Homeowner sparks debate after outright refusing to put in planning application for garden sheds

A white painted house with a stone wall in front
The council is now decided whether or not to pursue enforcement action (Image credit: Google Earth)

A homeowner has left councillors scratching their heads after outright refusing to  submit any kind of planning application for a couple of sheds and a fence he has erected on his property.

The structures, in Busby, Glasgow, were all said to be in keeping with the area during a local council debate on the matter but, despite repeat requests from the council, the owner continues to refuse to put in retrospective planning permission, leaving the council with no choice but to consider enforcement action out of principle.

We explore why the sheds and fence needed planning permissions as well as how the councillors have responded to the unusual case and their concerns of a planning "free for all".

Why did the shed need planning permission?

The homeowner put up two timber outbuildings, described by council officials as a "shed or a building to house a hot tub".

He also installed a two metre high fence, but none of this was completed with planning permission, even though planning permission for sheds is needed if the shed covers more than 50% of the land around house, which in this case they did.

Plans for the shed were initially submitted in March, but then withdrawn the following day with officials saying this was because the landowner said they didn't think they should need planning permission.

Planning permission for fences is also required when the fence is is installed over a certain height.

A timber shed in a garden

Sheds in gardens require planning if the total area covers greater than 50% of the total land around the house (Image credit: Getty Images)

Concerns case could lead to planning 'free for all'

In June, East Renfrewshire Council issued a formal notice for the owner to submit a retrospective planning application, but this was ignored.

Planning officers then told councillors that failure to submit the application should not automatically require the planning service to pursue enforcement action, stating: “[it] does not mean the planning service is required to serve an enforcement notice to seek removal of the structures.”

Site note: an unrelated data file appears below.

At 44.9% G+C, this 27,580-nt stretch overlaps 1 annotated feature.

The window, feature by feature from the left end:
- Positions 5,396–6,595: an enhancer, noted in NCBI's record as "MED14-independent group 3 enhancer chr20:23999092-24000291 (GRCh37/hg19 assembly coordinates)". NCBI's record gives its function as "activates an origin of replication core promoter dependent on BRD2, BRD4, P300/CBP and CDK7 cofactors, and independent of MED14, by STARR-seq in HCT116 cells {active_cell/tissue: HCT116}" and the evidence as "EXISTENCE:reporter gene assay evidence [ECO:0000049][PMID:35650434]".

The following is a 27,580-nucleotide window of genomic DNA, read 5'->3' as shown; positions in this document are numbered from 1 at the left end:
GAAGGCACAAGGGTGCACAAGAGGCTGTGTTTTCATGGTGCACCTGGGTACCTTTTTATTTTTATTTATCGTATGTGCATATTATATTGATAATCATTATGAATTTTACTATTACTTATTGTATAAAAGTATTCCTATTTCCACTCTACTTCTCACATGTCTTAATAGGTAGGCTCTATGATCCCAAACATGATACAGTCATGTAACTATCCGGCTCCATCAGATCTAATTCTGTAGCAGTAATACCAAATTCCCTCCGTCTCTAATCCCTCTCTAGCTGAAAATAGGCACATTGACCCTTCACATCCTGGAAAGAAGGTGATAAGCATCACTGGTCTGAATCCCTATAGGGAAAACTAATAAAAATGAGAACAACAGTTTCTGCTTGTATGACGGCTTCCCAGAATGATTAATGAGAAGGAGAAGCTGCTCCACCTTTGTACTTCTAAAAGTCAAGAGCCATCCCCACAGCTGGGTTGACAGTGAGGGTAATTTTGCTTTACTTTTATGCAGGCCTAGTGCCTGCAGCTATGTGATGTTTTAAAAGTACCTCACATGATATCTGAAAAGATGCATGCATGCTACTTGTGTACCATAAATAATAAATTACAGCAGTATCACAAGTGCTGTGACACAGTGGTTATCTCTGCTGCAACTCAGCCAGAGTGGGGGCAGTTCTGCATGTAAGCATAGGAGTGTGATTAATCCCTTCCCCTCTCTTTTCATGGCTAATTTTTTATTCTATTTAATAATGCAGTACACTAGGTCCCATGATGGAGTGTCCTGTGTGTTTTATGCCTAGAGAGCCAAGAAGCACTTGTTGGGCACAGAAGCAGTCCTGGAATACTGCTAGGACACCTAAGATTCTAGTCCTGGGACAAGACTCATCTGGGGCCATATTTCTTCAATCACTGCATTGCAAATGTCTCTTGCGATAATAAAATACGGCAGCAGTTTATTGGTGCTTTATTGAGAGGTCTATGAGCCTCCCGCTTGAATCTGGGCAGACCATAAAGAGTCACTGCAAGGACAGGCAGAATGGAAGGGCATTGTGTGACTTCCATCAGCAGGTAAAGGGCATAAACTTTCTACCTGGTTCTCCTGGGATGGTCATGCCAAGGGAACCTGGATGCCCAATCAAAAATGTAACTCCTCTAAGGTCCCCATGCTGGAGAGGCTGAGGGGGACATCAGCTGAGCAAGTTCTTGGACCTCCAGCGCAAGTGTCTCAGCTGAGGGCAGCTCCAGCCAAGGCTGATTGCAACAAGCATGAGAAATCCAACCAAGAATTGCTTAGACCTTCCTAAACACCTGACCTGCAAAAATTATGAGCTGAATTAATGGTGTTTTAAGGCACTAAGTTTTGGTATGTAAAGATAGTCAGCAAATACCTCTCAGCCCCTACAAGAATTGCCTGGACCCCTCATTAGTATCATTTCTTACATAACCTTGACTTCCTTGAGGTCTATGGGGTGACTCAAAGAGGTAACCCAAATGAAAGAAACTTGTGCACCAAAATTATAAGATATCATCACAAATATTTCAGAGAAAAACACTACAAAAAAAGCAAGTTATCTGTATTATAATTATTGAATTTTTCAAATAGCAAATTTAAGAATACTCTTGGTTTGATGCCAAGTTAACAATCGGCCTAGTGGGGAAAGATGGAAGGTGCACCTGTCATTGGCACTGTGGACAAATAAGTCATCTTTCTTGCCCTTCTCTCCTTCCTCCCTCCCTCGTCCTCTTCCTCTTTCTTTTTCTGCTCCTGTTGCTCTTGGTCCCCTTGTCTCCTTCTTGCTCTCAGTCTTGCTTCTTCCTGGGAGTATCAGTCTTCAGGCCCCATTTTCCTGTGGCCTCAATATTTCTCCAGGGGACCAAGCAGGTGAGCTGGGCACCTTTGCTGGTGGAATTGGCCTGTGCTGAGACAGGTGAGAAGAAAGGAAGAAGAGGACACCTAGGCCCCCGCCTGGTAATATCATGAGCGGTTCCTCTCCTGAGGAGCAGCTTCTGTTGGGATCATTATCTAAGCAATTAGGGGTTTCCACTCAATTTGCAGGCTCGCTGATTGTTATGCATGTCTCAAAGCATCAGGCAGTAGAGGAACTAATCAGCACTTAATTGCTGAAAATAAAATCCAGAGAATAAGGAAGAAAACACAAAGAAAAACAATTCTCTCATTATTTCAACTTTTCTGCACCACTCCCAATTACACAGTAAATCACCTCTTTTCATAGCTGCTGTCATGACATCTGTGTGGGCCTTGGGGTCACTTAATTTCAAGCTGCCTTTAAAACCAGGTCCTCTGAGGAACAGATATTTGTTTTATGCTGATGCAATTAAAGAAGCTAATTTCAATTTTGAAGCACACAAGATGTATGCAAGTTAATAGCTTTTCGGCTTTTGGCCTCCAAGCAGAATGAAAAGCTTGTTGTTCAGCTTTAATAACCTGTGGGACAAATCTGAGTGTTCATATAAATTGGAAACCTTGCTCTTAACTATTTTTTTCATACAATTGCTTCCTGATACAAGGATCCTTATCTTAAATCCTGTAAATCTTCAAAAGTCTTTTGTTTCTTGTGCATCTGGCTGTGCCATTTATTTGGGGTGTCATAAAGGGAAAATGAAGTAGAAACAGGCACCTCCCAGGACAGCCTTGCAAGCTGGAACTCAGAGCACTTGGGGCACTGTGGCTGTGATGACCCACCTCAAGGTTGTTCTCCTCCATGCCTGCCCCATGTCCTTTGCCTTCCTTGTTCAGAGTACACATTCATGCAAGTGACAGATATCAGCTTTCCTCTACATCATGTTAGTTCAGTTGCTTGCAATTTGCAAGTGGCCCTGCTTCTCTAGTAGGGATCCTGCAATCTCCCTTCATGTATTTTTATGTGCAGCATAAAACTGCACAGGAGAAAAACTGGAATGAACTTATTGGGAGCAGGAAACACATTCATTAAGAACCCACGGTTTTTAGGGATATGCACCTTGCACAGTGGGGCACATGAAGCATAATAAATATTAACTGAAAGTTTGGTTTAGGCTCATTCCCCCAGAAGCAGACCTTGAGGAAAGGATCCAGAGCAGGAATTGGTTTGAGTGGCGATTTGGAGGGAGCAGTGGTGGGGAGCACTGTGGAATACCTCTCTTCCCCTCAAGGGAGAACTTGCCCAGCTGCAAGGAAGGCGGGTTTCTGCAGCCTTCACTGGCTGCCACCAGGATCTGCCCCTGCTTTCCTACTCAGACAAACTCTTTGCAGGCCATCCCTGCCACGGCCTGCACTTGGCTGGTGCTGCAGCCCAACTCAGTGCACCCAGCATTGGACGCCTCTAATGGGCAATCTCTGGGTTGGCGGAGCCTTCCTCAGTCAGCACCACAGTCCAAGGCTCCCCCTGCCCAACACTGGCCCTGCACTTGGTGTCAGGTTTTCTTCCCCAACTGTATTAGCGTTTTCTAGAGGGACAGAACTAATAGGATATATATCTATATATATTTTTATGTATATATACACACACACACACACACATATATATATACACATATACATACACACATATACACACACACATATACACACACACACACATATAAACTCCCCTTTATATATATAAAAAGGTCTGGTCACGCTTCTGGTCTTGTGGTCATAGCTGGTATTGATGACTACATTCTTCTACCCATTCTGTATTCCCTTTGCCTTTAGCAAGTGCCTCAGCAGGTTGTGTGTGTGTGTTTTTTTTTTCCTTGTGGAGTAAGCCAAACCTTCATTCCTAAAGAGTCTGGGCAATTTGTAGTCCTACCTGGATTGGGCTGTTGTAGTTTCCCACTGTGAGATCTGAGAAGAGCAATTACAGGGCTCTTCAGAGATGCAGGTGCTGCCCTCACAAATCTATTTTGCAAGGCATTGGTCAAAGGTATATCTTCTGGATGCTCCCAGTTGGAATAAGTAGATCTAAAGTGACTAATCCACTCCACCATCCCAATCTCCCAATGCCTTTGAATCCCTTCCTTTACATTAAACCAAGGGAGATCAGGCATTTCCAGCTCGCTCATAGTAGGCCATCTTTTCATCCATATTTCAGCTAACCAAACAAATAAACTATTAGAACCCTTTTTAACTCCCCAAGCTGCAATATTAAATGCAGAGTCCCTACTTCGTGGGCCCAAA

This was in part due to  planners deciding that the buildings would not be "out of character" with the residential use of the site and would not significantly contribute to noise and disturbance. They also deemed the development to be acceptable in terms of appearance.

However, this left councillors fearing the case could lead to a planning "free for all" in the area if no action was taken against the homeowner for ignoring the requests for a planning application.

Councillors left bewildered about what to do next

Despite the recommendation from planning officials to take no further action against the resident, the council rejected it, citing complaints from neighbours and potential consequences for future planning applications.

Councillor Annette Ireland expressed her belief in the planners assessment that the development does negatively affect the public amenity in neighbouring properties and stated “I have never known anyone refuse to put in a planning application and say they just don’t think they should".

Councillor Paul Edlin commented on the homeowner's disregard for regulations and argued against allowing the buildings to remain as they are, fearing it could lead to a "free-for-all" with other residents bypassing planning permission.

Councillor Andrew Morrison, while having some sympathy for the planning officers' recommendation, moved that it not be accepted, as he stated: “The council is facing tight budgets, you are tight in terms of manpower, but I actually think the elected members would be doing you a disservice by going for that.

“I think we’d be giving you vastly more work in future years because, as Councillor Edlin said, it gives a green light to other people to consider planning as an optional extra, rather than a legal requirement which people should comply with.”

Joseph Mullane
News Editor

News Editor Joseph has previously written for Today’s Media and Chambers & Partners, focusing on news for conveyancers and industry professionals.  Joseph has just started his own self build project, building his own home on his family’s farm with planning permission for a timber frame, three-bedroom house in a one-acre field. The foundation work has already begun and he hopes to have the home built in the next year. Prior to this he renovated his family's home as well as doing several DIY projects, including installing a shower, building sheds, and livestock fences and shelters for the farm’s animals. Outside of homebuilding, Joseph loves rugby and has written for Rugby World, the world’s largest rugby magazine.